From the special theory of relativity, I understand that time is not absolute but relative according to the speed of observer. For instance, suppose there are two watches, one put inside a spaceship which rotates the earth and the other is just stationed on earth and both of them are synchronized firstly to have the same time reading. Let's consider now that the spaceship rotated the earth 100 times at half the speed of light and then stopped. Then, if we looked at the current time readings on both watches, they will be significantly different.(adsbygoogle = window.adsbygoogle || []).push({});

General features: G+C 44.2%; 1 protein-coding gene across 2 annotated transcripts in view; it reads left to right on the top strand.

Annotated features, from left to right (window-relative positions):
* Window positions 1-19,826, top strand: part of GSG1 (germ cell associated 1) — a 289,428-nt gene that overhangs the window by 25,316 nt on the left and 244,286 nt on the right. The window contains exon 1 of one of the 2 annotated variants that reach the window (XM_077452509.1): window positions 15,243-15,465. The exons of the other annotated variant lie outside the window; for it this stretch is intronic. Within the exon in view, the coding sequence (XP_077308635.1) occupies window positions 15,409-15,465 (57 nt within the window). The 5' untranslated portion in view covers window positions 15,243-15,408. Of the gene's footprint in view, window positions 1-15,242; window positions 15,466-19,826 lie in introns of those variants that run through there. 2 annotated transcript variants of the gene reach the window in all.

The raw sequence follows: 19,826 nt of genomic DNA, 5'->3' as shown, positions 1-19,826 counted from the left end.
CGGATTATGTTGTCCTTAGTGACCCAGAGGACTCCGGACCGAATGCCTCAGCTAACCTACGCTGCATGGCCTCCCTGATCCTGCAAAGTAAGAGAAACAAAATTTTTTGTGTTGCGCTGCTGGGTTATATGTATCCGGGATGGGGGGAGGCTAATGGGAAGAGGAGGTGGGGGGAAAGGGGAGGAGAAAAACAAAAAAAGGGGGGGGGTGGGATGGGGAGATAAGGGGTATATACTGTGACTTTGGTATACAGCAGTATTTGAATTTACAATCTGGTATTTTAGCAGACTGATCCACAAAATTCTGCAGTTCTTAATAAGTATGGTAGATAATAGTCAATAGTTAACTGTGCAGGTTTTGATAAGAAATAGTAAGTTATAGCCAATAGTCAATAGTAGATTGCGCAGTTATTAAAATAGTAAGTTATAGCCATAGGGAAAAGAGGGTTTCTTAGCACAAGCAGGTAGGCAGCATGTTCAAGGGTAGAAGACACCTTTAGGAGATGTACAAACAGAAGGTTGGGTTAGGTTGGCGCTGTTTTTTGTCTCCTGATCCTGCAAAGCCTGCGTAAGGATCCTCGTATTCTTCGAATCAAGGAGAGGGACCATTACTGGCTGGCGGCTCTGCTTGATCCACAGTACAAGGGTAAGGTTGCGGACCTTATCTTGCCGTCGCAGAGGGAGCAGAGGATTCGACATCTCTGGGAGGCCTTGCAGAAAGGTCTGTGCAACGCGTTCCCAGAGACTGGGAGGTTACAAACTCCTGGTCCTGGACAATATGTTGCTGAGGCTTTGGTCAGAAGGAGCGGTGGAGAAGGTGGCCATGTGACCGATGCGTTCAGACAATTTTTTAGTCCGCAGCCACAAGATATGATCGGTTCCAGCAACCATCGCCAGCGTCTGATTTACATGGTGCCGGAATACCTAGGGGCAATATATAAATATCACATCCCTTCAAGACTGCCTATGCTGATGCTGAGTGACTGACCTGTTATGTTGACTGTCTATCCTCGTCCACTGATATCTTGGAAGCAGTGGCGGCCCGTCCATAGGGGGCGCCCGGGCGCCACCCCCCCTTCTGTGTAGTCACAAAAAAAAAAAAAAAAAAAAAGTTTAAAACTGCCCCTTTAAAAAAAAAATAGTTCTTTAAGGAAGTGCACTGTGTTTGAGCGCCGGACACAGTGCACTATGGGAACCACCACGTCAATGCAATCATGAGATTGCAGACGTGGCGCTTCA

Is that also applied to distance? If there is a device in the spaceship which tells to those inside it how much distance (in km) the ship has been moving so far (like the one in the car), and after the ship was stopped, will the reading of the device be different (i.e. much less) than if we got the length of the spaceship's path around the earth and multiplied it by 100 (since there were 100 rotations)?

Thanks for your interest.

**Physics Forums | Science Articles, Homework Help, Discussion**

Join Physics Forums Today!

The friendliest, high quality science and math community on the planet! Everyone who loves science is here!

The friendliest, high quality science and math community on the planet! Everyone who loves science is here!

# Is the distance relative also?

**Physics Forums | Science Articles, Homework Help, Discussion**